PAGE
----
This article throws light upon the five major problems faced by Indian industries in selecting employees. The problems are: 1. Defective Recruitment Practices of Indian Employers 2. Old Technique of Selection 3. Untrained Selectors 4. Lack of Planning 5. Attitude of Indian Employers.
Problem # 1. Defective Recruitment Practices of Indian Employers:
The main source of recruitment in Indian industries is jobber or Makkadam or contractor who recommends or in some cases select the operative staff. The system of recruitment through such intermediaries has led to many abuses. Several new sources of recruitment have come into practice.
They one through employment exchanges or through labour officers. Mew methods of recruitment have been introduced in some public sector undertakings but the old method of recruiting the workers through intermediaries is still alive in some private industries.
Problem # 2. Old Technique of Selection:
Old selection techniques are generally employed in Indian industries except a few public sector undertakings.
Problem # 3. Untrained Selectors:
Selectors in Indian industries are also not aware of the modern techniques of selection. Interview is regarded the most modern techniques of selection, but they are not fully trained even in the technique of interview. Their behaviour with the prospective candidates in most cases is unwarranted and in some cases it is inhuman too.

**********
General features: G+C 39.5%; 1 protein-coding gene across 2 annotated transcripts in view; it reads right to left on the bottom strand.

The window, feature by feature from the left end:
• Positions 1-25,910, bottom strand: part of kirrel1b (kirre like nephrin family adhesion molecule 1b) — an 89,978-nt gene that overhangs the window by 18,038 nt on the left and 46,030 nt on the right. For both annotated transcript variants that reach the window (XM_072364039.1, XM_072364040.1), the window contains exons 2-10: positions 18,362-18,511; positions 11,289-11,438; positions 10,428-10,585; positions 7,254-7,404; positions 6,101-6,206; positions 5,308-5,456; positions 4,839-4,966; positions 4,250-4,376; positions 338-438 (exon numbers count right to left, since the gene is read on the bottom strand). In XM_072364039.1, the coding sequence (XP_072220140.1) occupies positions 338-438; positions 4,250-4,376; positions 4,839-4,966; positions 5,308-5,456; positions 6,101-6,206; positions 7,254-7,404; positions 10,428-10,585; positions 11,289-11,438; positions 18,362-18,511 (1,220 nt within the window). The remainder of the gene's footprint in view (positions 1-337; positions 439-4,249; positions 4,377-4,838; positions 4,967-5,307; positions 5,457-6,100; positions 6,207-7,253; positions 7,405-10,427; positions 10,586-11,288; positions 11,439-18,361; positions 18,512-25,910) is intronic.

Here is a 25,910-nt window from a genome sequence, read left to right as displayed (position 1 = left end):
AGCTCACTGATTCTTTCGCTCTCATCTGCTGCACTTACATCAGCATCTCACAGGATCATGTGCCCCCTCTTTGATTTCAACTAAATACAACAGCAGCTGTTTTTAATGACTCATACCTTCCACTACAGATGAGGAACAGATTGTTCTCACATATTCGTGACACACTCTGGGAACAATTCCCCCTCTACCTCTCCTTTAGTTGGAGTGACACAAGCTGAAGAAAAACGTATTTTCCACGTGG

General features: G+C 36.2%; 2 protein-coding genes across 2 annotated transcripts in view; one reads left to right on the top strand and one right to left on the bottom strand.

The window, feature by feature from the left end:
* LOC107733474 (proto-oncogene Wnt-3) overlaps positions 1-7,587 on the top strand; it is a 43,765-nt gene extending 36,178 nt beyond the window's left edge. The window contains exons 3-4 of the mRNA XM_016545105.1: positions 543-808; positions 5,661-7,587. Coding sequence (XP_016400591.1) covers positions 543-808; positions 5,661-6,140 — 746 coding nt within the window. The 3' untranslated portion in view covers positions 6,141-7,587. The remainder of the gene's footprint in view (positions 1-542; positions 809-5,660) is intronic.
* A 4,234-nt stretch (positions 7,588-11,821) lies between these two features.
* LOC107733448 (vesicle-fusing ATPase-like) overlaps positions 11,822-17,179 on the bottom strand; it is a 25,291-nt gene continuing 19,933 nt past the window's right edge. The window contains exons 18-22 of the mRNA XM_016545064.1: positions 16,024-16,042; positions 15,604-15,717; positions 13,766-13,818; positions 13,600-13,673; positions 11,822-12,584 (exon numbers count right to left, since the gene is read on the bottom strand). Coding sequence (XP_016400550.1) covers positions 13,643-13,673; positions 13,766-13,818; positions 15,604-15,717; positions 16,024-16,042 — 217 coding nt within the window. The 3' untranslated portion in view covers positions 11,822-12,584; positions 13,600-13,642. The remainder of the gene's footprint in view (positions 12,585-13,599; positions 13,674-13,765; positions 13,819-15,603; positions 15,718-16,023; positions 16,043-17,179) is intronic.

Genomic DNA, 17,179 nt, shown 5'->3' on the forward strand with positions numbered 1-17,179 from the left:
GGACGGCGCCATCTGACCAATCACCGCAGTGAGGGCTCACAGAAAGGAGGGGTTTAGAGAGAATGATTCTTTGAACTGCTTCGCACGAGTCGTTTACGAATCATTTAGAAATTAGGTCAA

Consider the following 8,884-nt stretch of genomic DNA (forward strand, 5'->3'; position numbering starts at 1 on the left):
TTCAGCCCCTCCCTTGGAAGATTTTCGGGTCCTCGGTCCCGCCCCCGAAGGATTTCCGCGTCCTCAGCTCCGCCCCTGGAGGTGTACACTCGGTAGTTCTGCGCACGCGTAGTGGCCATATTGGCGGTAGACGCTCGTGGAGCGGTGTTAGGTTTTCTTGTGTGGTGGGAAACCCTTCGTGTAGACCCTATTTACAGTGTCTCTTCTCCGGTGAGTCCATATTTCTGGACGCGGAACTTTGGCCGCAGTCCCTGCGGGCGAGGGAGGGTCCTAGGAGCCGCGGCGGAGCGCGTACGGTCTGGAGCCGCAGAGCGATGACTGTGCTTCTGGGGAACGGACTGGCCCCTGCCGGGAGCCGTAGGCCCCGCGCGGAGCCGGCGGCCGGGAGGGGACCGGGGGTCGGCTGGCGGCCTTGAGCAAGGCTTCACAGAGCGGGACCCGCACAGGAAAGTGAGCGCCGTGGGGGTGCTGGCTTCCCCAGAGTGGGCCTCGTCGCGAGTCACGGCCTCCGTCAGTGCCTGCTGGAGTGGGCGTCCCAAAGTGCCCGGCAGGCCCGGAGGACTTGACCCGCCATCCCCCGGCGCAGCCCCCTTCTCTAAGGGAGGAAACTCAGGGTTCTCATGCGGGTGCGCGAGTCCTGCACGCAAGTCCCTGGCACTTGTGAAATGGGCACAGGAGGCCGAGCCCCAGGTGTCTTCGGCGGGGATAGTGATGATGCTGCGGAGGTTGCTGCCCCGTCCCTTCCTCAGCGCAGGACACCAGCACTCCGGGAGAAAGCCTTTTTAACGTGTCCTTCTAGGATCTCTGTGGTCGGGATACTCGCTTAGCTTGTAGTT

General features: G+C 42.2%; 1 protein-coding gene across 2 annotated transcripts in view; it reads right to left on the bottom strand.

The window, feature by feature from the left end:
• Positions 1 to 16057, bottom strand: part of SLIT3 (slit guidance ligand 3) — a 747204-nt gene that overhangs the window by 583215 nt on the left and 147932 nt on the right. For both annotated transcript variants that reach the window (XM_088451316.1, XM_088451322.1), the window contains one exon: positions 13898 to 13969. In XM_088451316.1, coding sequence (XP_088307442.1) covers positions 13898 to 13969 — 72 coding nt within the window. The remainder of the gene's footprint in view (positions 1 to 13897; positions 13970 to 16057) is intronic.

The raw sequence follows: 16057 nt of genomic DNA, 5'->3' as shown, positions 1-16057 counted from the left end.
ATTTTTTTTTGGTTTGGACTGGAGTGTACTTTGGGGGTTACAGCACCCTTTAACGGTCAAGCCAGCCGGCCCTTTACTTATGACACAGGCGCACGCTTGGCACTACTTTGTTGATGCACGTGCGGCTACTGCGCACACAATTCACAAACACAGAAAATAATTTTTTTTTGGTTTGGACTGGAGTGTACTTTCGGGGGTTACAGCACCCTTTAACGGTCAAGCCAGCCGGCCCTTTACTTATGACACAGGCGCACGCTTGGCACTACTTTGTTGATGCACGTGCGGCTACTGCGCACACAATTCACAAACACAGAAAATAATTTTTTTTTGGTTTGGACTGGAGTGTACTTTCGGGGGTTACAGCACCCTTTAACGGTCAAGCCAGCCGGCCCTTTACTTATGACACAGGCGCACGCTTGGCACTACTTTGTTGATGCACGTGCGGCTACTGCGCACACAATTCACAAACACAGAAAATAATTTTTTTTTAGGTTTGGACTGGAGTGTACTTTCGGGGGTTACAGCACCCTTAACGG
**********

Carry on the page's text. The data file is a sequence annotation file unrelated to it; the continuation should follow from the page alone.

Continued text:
Problem # 4. Lack of Planning:
There is no manpower planning in Indian industries. Generally persons are recruited as and when the posts are vacant. Good persons are not available at all times. Therefore, there is always a problem of skilled workers.
Problem # 5. Attitude of Indian Employers:
The attitude of Indian employers towards employment is not favourable. They recruit the workers for a short time just to deprive them of the statutory benefits. Hence, they could not hire good workers.
The hiring process and the training process is very costly. It requires a lot of time, effort and money during the process of selecting the right person for the right job. So it is necessary to create a working environment, which will be conducive to maintaining the work force and keeping them in high morale.
Factors involved in retention of workforce are given below:
(i) Compensation Administration:
This involves a fair compensation and fringe benefits. Fringe benefits include insurance facilities, paid vacation, profit sharing, stock option and sick leave.
(ii) Labour Relations:
Good labour relations and fair union representative provide for proper channels for processing grievances as well as mutually beneficial negotiations with the management which provide for job security and job advancement.
(iii) Health and Safety:
Health and safety facilities should be provided for employees to keep good physical condition.
(iv) Auxiliary Employee Services:
These include recreational facilities, food services, company, newspaper, athletic facilities for the employees and their families. Other factors such as common cafeteria for workers and managers, visiting worker homes occasionally and periodic company picnics and Christmas parties etc., would help to bring the employees closer to each other, creating a family environment.